An investigation by a Mexican magazine into the disappearance of 43 students in September suggests the country’s federal police had a hand in the horrific affair.
Original article appeared at VICE.com On November 27, 2007, a series of phone calls cut a congressional session in Mexico City short. The lower chamber of Congress was meeting when, […]
Carlos Gutierrez rolled into Austin Saturday after a 701-mile bicycle ride from El Paso. Austin was the final destination on his 12-day ride across Texas to raise awareness about Mexican asylum seekers.
News cameras crowded around an exhausted and emotional Gutierrez as he carefully stepped off his bike and looked around, searching the crowd for his father’s face. For the next few minutes, family members and supporters took turns hugging the 35-year old cyclist.
Just two years ago a ride like this would have been unthinkable. A successful businessman in Chihuahua, Gutierrez was targeted by cartel members who demanded monthly extortion payments of $10,000. When Gutierrez could no longer pay, cartel members cut off his feet and left him to die as an example to other business owners.
Drought is different along the border. Unlike Central Texas, which worries over its aquifers and its lakes, or East Texas, which jealously guards its mammoth reservoirs from booming cities, or the Panhandle, which is draining the Ogallala Aquifer, the border depends on a desert river that divides two nations.
South Texas has come to rely on the Rio Grande, but the river is drying up. Global climate change and prolonged drought, coupled with Mexico’s failure to deliver the water it’s supposed to under an international treaty, have taken a toll on the region’s water supply.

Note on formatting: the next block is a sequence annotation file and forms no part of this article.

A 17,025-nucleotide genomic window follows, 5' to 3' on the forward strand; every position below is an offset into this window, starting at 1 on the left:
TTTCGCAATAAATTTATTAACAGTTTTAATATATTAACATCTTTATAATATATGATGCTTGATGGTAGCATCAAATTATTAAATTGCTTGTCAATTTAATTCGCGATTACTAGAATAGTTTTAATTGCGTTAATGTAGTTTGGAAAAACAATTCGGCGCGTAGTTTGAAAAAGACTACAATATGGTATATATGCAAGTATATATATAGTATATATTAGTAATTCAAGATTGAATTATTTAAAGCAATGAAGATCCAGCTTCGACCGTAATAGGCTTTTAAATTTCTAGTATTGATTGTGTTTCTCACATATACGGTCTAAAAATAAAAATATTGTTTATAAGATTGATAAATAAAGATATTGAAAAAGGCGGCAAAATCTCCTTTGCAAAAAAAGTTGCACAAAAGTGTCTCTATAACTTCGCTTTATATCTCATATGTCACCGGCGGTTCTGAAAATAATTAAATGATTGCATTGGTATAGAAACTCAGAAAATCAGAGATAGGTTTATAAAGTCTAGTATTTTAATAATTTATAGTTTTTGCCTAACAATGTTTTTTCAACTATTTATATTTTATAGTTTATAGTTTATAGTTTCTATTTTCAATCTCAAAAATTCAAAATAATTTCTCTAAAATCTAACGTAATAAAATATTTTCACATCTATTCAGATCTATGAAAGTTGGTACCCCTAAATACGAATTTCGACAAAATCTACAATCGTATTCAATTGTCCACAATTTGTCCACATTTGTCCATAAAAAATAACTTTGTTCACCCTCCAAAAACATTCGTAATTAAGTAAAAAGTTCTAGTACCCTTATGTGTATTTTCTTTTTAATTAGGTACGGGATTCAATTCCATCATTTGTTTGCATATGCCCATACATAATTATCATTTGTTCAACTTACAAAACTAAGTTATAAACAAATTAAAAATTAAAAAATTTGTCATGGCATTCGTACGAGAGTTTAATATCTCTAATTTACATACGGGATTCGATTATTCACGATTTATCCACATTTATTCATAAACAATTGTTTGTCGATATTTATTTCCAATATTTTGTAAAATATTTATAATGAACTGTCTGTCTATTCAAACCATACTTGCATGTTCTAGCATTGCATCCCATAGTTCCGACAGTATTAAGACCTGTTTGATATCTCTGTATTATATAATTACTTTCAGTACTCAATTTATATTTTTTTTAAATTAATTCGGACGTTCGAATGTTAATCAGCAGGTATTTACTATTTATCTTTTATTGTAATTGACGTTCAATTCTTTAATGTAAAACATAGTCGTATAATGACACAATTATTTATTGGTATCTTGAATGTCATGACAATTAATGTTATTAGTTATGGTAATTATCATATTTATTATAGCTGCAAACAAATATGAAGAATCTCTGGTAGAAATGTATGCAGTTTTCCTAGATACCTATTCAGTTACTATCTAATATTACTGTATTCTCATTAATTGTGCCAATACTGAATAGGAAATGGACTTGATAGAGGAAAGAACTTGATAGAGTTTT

In a state that ranks third in total agricultural and livestock production in the nation, Texas farmers are worried. Crops may survive one year of scarce rainfall, but extended drought renders fields barren. Moreover, reduced snowpack in Colorado and New Mexico—which scientists link to climate change—means less water enters the Rio Grande upstream.
More than ever, the replenishing waters of Mexico’s Rio Conchos are crucial to reviving the Rio Grande and to saving farmers in the Rio Grande Valley. Texas politicians have taken to publicly denouncing Mexico and urging the U.S. government to force Mexico to deliver the water it’s supposed to.
More than 30 years ago, Celso Piña introduced cumbia into Mexico and established his native Monterrey as the seat of the genre. In this millennium, the accordionist then revolutionized the popular Afro-Latin dance music and its cousin vallenato when he collaborated with acts like Mexican electro-rockers Cafe Tacuba to produce otherworldly fusions. “El Rebelde del Acordeón” remains in demand everywhere.
Much has changed over those decades. Piña’s made his mark on Europe, the U.S., and South America, but he can hardly play his hometown. After a stopover at South by Southwest (see “SXSW Live Shots,” March 18), he returns to Austin for Pachanga Fest. We spoke Spanish with the cumbia pioneer by phone to Monterrey.
While Google chairman Eric Schmidt was declaring technology to be the solution to Mexico’s drug violence, two kids from Mexico were already expanding coverage of their citizen-sourced crime reporting app to the entire country.
After visiting Juarez in July, Schmidt suggested Google’s intelligence capabilities could be used to facilitate information-sharing about cartel activity among police and citizens. A great idea—and one that Mario Romero and Jose Antonio Bolio, two friends from Merida, Yucatan, had already started implementing with their free app, Retio.
Guerrero is a small state on the southwestern coast of Mexico where tourists travel each year to stay at popular beach resorts in Acapulco and Ixtapa. But the trip for migrants leaving Guerrero for the United States is anything but luxurious, often involving organized crime gangs, treacherous railways and the threat of kidnappings.
Guerrero’s newly created Office of the Secretary of Migrants and International Issues says it wants to help migrants. The state agency will offer life insurance policies for migrants making their way to the United States. The office is in talks with two banks to consider possible options and is planning to offer coverage for 500 migrants for one year in the pilot program.